Commentary
By Eugene Hung 11-01-2017

It caught fire on social media two weeks ago as a Twitter hashtag — short, simple, yet loaded with the suffering of millions of women worldwide: #MeToo. Echoing a movement launched by African-American activist Tarana Burke 10 years ago, actress Alyssa Milano (best known for her TV shows Project Runway All Stars, Charmed, and Who’s the Boss?) posted this tweet:

Within minutes, thousands of women chimed in on social media. Some simply tweeted #MeToo; others told in detail the sexual violence they’d experienced. By the time Milano’s tweet was 24 hours old, #MeToo had appeared nearly 1 million times on Twitter and in 12 million posts and replies on Facebook. Millions of additional #MeToo posts flooded social media in the days that followed.

One of the things that most struck me was how differently women and men reacted. Many men felt sad and angry. But unlike women, they were shocked. Their responses often went along the lines of: So many women. So many that I personally know.

Many men wanted to do something in response but weren’t sure how to begin: How can I help?

That so many men have asked what they can do about our society’s rampant sexual violence is a very positive sign. #MeToo appears to have created a pivotal moment in which we have the chance to engage the wider population of men on issues of violence against women and girls. It’s a topic that most men avoid thinking about, and even fewer discuss.

But we must talk about it — and when I say “we,” I do mean men.

Men, the vast majority of perpetrators of sexual violence come from among us. And if #MeToo hasn’t convinced us how widespread this problem is, let’s consider some numbers:

Keep in mind that some women have experienced both categories of sexual violence, and that these statistics don’t reflect the fact that many women have experienced sexual violence multiple times.

This is a massive societal plague that men need to own. For decades it’s been mostly women, particularly feminist activists, who have worked to raise awareness of this scourge. But if anything is going to significantly change, we men need to stop viewing sexual violence as a “women’s issue.”

No, men, it is our issue. We are the main cause. We need to own it, take responsibility for it, and change the way we teach and model masculinity for boys and men so that this evil stops.

Several writers and commentators have given us ideas for what men can do to stop sexual violence. New York Times columnist Nicholas Kristof offers some in a recent column, gleaned from his conversations with noted activists Ashley Judd, Sheryl Sandberg, Gloria Steinem, and Sheryl WuDunn.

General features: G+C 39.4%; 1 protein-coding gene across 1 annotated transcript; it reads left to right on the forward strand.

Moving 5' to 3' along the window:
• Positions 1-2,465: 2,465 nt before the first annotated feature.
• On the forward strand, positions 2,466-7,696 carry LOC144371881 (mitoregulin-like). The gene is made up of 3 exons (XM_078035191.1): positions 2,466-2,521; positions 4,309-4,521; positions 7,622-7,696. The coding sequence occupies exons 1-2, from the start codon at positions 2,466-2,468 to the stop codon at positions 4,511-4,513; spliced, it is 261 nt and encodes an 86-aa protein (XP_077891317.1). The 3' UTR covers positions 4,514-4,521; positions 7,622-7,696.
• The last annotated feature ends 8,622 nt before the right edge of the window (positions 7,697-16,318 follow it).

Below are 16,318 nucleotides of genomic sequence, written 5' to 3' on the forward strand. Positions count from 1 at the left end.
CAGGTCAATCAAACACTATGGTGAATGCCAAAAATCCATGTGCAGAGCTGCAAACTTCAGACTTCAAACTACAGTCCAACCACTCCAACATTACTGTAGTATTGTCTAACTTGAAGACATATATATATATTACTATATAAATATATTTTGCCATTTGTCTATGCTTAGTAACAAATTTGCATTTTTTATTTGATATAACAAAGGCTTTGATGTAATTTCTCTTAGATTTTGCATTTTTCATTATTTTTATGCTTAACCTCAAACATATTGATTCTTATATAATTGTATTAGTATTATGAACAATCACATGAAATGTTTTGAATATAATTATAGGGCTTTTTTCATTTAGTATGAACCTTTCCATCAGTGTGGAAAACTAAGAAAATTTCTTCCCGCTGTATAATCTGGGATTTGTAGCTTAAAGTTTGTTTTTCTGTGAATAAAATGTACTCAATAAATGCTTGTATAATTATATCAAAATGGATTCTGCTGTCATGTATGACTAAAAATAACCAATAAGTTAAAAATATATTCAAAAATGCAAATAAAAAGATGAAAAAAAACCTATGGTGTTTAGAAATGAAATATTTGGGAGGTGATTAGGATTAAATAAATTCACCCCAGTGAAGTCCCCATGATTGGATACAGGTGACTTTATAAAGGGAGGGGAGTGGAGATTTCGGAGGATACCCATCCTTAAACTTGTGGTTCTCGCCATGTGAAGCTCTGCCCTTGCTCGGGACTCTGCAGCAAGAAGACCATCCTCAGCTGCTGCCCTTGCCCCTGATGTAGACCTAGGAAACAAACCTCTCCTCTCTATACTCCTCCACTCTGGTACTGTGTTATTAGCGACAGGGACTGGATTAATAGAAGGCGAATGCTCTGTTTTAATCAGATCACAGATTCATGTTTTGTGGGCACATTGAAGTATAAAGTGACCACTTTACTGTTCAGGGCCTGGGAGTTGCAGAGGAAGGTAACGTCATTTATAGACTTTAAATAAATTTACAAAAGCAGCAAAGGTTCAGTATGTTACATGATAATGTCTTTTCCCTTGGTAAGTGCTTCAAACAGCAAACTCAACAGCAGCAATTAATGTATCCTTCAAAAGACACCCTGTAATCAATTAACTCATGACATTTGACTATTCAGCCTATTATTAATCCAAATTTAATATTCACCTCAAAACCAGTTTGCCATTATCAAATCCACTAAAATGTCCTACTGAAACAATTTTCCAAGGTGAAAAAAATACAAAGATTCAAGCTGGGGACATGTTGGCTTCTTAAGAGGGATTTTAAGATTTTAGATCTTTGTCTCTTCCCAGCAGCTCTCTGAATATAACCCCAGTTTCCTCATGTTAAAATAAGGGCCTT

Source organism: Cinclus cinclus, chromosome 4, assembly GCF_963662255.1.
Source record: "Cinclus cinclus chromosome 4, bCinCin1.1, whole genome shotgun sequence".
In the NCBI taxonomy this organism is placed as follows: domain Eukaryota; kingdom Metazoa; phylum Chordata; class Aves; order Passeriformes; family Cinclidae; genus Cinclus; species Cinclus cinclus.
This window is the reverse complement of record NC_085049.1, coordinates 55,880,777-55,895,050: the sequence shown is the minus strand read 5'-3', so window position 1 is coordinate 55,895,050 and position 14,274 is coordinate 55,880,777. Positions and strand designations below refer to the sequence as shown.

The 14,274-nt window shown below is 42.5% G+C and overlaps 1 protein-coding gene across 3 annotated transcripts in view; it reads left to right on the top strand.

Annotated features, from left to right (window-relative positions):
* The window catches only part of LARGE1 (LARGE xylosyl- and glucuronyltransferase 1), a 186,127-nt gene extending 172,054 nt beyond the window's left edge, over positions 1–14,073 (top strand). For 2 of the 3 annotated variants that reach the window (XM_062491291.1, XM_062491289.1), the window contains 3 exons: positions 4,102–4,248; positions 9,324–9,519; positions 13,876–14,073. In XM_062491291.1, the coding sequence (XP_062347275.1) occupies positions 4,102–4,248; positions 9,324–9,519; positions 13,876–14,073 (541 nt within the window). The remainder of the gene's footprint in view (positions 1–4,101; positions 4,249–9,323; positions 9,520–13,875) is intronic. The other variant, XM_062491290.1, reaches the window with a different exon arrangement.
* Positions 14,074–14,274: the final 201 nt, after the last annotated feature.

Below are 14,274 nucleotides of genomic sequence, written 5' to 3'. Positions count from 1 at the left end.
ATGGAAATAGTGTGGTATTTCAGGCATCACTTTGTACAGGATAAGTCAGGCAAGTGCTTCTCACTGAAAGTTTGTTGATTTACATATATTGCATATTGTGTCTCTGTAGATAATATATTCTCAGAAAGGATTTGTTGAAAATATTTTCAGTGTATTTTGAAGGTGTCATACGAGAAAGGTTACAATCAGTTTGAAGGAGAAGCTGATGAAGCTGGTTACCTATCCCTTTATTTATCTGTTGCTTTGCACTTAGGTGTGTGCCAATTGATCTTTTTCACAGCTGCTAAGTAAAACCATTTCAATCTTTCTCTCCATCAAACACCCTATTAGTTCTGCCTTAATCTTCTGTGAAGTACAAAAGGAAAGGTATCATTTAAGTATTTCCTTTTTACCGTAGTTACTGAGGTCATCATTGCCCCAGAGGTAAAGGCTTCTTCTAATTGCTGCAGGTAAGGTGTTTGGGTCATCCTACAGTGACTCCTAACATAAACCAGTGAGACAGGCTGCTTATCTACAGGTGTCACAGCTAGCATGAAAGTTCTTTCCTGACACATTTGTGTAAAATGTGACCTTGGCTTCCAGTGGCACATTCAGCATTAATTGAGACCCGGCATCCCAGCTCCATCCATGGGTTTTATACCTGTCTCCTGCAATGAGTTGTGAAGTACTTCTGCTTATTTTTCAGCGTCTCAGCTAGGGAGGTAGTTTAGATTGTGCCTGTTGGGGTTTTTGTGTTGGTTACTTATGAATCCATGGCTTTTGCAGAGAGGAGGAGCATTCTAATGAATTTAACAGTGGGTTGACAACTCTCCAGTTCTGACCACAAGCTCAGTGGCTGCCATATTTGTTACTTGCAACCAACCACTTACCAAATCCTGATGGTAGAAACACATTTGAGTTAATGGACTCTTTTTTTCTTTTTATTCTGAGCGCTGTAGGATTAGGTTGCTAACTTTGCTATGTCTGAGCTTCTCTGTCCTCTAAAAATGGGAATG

Yet as someone who served as a fulltime Christian minister for more than a dozen years, and who later worked for a nonprofit that mobilized men and boys to advocate for women and girls, I’d like to take a moment to focus on the role of churches. I believe that churches must change how they address sexual violence.

What are ministries to do?

Churches should begin by addressing sexual violence in the first place. Most, in my experience, don’t deal with the issue at all.

I have been a Christian for 40 years, and I can’t recall even one occasion that I’ve heard it mentioned in a pastoral message. I mentioned it in one of my own sermons 10 years ago after several women in my church came forward to reveal that a leader who predated my tenure had abused them when they were minors.

I’m not singling myself out for praise. I should have led my churches to do much more. Looking back, here’s what I believe churches must do differently:

1. Ministers and their churches need to address sexual violence on a regular basis.

I only talked about sexual violence from the pulpit that one time. It’s striking to me now just how completely inadequate that was. Sexual violence has been one of the most pervasive and devastating sins throughout history, and its ubiquity speaks to the failure of churches and other social institutions to deal with it. For our society to become a safer place for women and girls, church leaders can no longer overlook this issue.

Such efforts should start from the pulpit, because that highlights the matter’s importance. They should also be a part of Sunday school lessons and small group discussions, just like other topics related to sexuality already are. (And of course, we must make clear that sexual violence actually has little to do with sex and everything to do with power and control. Men who commit sexual violence aren’t sex addicts; they are predators.)

These conversations must be age-appropriate. But churches can teach even young boys simple concepts like treating girls and women as equals, and that if anyone doesn’t want to give or receive hugs, kisses, or tickles, that their wishes must be respected.